Botanical Name: Myrrhis odorata.
Other Common Names: Sweet chervil, great chervil, sweet cicely, smooth cicely, British myrrh, cow chervil, shepherd’s needle, sweet bracken, Spansk körvel (Swedish), Süssdolde (German), perifolo (Spanish), cerfeuil d’Espagne (French).
Habitat: Cicely is originally native to the mountainous areas of Central and Southern Europe but has spread far beyond its native range and has become naturalized in many places with proper climate (zones 3-7).
Cicely thrives best in half shade or in full sun and prefers moist and humus rich soil.
The plant is propagated by seeds that are preferably sown as soon as they are ripe, as they quickly lose their germination capacity.
The seeds also require several months of cold to germinate and germination can take a long time. The plant, however, self-sows readily. Since the plants are quite large, they should be planted with plenty of space between them.
Description: Cicely is a perennial plant that belongs to the celery family (Apiaceae). It has a sturdy taproot and furry hollow stems that can reach over one meter in height.
The leaves are bright green, large, feathery and triangular with serrated edges. White spots usually appear on the leaves as the plant ages.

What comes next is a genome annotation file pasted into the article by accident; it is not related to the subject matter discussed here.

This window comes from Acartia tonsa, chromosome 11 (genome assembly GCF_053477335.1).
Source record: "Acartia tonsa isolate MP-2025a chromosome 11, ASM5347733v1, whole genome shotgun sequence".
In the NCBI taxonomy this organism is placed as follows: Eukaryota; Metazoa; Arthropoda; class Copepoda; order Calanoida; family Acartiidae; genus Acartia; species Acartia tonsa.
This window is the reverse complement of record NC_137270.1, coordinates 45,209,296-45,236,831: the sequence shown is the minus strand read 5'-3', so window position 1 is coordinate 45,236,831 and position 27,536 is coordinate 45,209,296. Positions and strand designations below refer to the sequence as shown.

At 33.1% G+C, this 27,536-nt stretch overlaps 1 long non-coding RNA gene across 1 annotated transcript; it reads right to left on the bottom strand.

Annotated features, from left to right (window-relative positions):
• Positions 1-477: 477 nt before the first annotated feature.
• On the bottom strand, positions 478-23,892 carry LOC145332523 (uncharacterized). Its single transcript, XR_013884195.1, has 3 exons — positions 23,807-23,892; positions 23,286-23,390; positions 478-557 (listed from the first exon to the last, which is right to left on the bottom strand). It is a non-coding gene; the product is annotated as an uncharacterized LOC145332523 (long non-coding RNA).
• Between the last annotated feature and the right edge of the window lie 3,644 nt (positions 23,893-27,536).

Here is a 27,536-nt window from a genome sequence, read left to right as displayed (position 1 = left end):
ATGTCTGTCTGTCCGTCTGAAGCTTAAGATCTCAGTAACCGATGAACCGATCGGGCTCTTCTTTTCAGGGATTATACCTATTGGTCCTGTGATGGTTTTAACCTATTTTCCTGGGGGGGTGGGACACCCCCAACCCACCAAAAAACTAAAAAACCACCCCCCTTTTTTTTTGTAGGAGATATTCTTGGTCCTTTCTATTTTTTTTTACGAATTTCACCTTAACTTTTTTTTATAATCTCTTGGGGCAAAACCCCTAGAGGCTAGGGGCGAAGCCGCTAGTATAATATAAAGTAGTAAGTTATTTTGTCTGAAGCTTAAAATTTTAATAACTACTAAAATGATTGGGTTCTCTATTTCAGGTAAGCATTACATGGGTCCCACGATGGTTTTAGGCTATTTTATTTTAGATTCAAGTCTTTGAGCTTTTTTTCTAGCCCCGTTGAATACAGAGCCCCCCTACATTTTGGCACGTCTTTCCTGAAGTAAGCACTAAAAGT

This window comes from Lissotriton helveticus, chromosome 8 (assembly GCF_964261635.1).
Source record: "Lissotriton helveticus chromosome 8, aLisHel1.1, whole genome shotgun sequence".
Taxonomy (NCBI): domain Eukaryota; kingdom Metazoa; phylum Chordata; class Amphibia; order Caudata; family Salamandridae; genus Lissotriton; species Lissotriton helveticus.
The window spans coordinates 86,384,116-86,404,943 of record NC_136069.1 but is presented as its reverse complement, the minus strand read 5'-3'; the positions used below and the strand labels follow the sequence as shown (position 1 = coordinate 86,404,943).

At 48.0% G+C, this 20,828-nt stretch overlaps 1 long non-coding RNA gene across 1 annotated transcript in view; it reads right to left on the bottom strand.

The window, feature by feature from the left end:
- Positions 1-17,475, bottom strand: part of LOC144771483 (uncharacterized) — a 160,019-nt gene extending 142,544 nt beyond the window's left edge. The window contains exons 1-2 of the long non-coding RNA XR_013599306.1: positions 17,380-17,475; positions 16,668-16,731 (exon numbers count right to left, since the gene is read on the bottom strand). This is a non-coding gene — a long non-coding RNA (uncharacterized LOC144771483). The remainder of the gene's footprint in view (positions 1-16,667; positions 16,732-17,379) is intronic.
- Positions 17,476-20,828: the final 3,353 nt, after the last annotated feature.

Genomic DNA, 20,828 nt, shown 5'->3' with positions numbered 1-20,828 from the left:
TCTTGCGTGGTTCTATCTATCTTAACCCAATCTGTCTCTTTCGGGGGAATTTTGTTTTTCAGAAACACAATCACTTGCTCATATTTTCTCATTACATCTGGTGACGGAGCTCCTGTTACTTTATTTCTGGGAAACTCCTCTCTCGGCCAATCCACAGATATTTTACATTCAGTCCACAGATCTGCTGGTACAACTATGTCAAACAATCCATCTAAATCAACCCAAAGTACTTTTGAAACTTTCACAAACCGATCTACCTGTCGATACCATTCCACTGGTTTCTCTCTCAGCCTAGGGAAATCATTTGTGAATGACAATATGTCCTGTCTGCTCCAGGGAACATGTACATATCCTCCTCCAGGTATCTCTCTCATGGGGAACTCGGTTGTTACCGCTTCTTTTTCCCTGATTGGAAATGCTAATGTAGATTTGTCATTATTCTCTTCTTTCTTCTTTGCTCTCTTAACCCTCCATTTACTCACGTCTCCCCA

The plant is in full bloom from May to June. The flowers are white and star-shaped and when they are fertilized they turn into ridge-like fruits (seeds) that are initially green, but soon after become shiny and brown-black.
The flowers are very attractive to bees and butterflies as they are an excellent source of nectar.
Plant Parts Used: It is the leaves, roots, and seeds that are used as a spice, food and herbal medicine. The leaves should be picked during the growing season and used fresh or frozen down for later use.
The roots should be dug up in spring or autumn and used fresh or dried for use in decoction. The seeds are picked while they are green and used fresh.
When the leaves or the immature fruits are crushed they give away distinctive smell or aroma similar to that of anise (Pimpinella anisum). To preserve the flavor of the leaves, it is best to remove the flowering stems as they form.
Therapeutic and Traditional Uses of Cicely
Active Ingredient and Substances: The main active ingredient found in cicily is the essential oil that contains anethole, sesquiterpenes (germacrene-D, beta-caryophylllen), limonene, alpha-pinene, alpha-farnesene and myrcene.
In addition, the plant contains flavonoids (luteolin) and apigenin glycosides. It is the substance anethole that is responsible for the distinctive anise taste and the smell of the plant.
This substance is also found present in fennel, anise and star anise.
Cicely as a Medicinal Plant
Cicely is rarely used in modern herbal medicine but has been valued as a medicinal herb in folk medicine for a long time.
The herb has great nutritional value and is supposedly good for digestion. The fruits, roots or leaves have been used to enhance appetite, as a mild disinfectant, and to reduce the formation of intestinal gas.
In old herbal medicine books it is stated that the roots and leaves can been given as a general tonic for the elderly, and extracts of the herb could also counteract anemia in adolescent girls.